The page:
spot. The car is not made steerable, the front wheels are set straight ahead to
insure smooth starts and to eliminate spin-ins which could kink a tether line.
The gear unit contains bevel gears in a plastic case, with a 3.07 to 1 ratio,
ideal for rapid acceleration without slowing the engine to the stall point. This
ratio used with an .049 cubic inch displacement engine in a car of this size (13
1/2") and weight, provides all the urge the machine can handle.
A most significant feature is the adjustable muffler which, as Leroy Cox states,
allows "full-throated roar or quiet neighborhood operation." Both model airplanes
and go-carts have had their troubles with spoil-sport neighbors, so here is a very
smart move indeed. A metal-band - of the rotating-valve type for 360-degree porting
- can be set by hand anywhere from near-closed to way-open. The throttle has an
indexing dimple to give accurate adjustment and prevent accidental movement.
Another unique point-one that makes this car possible at $20 - is the Cox application
of metal-to-plastic fits for working parts. The secret is loose fits; tight fits
between these two materials won't work. When you flip the drive wheel for a start
don't be alarmed by an impression of sloppiness - this is from the purposely loose
Starting technique is straightforward, may be a bit trickier than firing up an
airplane engine with a prop. You work quickly because the engine position can permit
flooding once the needle valve is opened, if you don't get the mill into operation
promptly. Any delays require than the needle valve be shut down. When held nose
up the tank is higher than the engine.
A suitable booster connector such as Thimble-Drome's own glow head clip which
slips on is essential. Do not overtighten the needle valve when shutting it; fuel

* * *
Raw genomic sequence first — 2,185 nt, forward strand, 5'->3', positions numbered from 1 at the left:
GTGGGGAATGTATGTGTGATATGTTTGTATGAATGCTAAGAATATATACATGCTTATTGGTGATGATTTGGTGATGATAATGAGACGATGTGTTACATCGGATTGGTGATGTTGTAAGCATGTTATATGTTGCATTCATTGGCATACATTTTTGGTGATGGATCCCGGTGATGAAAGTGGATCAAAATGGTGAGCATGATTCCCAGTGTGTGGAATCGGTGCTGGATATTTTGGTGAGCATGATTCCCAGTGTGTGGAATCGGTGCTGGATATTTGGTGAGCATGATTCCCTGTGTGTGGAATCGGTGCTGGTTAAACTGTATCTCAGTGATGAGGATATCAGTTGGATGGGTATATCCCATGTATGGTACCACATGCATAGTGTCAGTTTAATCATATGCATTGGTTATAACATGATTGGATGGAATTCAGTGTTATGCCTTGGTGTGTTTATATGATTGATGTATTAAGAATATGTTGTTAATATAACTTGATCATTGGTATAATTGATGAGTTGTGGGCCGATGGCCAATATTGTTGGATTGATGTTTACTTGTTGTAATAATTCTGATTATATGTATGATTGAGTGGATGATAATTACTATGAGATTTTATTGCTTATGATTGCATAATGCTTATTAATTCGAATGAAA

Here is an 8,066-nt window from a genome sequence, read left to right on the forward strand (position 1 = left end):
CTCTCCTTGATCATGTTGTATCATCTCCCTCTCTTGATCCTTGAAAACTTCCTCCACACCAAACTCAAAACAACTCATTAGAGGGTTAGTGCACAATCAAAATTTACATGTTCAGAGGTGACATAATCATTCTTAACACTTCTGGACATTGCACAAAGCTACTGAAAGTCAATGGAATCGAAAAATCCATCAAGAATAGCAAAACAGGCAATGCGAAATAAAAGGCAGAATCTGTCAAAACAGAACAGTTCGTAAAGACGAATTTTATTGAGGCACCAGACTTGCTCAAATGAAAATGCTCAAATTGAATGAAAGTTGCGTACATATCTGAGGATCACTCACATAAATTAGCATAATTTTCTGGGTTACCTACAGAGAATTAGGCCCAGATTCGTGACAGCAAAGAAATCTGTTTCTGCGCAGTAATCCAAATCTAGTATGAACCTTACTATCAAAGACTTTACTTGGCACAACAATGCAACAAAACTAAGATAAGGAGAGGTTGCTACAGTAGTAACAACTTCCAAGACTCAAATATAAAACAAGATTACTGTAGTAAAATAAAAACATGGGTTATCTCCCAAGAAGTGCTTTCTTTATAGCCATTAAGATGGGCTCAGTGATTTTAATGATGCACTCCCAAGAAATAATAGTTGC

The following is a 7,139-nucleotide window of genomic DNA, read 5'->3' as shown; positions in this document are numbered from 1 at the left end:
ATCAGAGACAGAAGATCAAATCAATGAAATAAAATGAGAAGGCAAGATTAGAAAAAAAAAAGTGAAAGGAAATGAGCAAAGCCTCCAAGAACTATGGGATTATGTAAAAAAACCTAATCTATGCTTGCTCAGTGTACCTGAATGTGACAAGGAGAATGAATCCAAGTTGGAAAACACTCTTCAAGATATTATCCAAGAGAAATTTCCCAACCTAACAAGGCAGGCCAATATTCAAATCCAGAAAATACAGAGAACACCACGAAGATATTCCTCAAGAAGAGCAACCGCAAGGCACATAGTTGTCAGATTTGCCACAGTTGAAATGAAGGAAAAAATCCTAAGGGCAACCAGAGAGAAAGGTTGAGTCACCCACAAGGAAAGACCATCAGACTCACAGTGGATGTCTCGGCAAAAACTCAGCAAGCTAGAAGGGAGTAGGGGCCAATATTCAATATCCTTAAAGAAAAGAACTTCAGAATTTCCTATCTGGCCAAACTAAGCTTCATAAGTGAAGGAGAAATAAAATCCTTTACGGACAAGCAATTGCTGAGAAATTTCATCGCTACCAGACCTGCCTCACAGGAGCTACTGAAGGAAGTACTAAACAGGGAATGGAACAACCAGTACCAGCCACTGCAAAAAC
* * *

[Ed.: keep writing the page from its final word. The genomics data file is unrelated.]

should be filtered and kept clean because of the small orifices in the engine-system.
Starting: Having opened the muffler to "full roar," close the needle valve, then
fill the tank. Put a few drops of fuel (prime) into the exhaust opening (at the
muffler), attach the connector, open the valve 3 1/4 turns, and flip one drive-wheel
vigorously in a forward direction. The engine operates like any glow-plugged powerplant.
We found out several useful things. Because the Cox engine will stand a heavy
prime, one may at times impose on his welcome and flood the engine. When this happens,
don't force the drive wheel ... damage to the engine could result. Instead, invert
the car momentarily and the raw fuel will run out the open muffler - be sure the
piston is down to open the exhaust port (wiggle the drive wheel back and forth).
Cranking can be resumed immediately.
When starting, oil on the drive wheel tire may cause your hand to slip; finger
tips can be nicked by the scale Mercedes "knock-off" racing hub. The sharp edges
on the hub of drive wheel you prefer can be filed smooth. Try a few dummy starts
to determine the wheel most convenient, develop a technique for twisting the wheel
in the easiest possible manner. We found the left drive wheel most convenient. Exhaust,
avec oil, comes back on the right side and onto that wheel; also the exhaust pipe
housing hampers ham-handers starting from the right side.
An old model race car man reported that a spinning bike wheel would give fast
starts when the car drive wheel was forced against the tire. This wasn't a good
idea in the case of the MB. An over-enthusiastic and muscle-bound helper spun the
bike wheel much too rapidly and, while the engine did start quickly, the drive wheel
tire showed some flat spots. So we don't recommend that procedure!
Operate on smooth macadam or concrete. Excessive dust and dirt can be harmful
to the precision-made engine. Judging by the rough handling given our MB by the
neighborhood car fans, the plastic is as strong if not stronger than metal. Cox
road tested the car on a 500-mile run during which it achieved a scale speed in
excess of 300 mph. The little MB stirs up a two-cycle storm - unless you set the
muffler to keep peace with the neighbors!
Posted February 3, 2024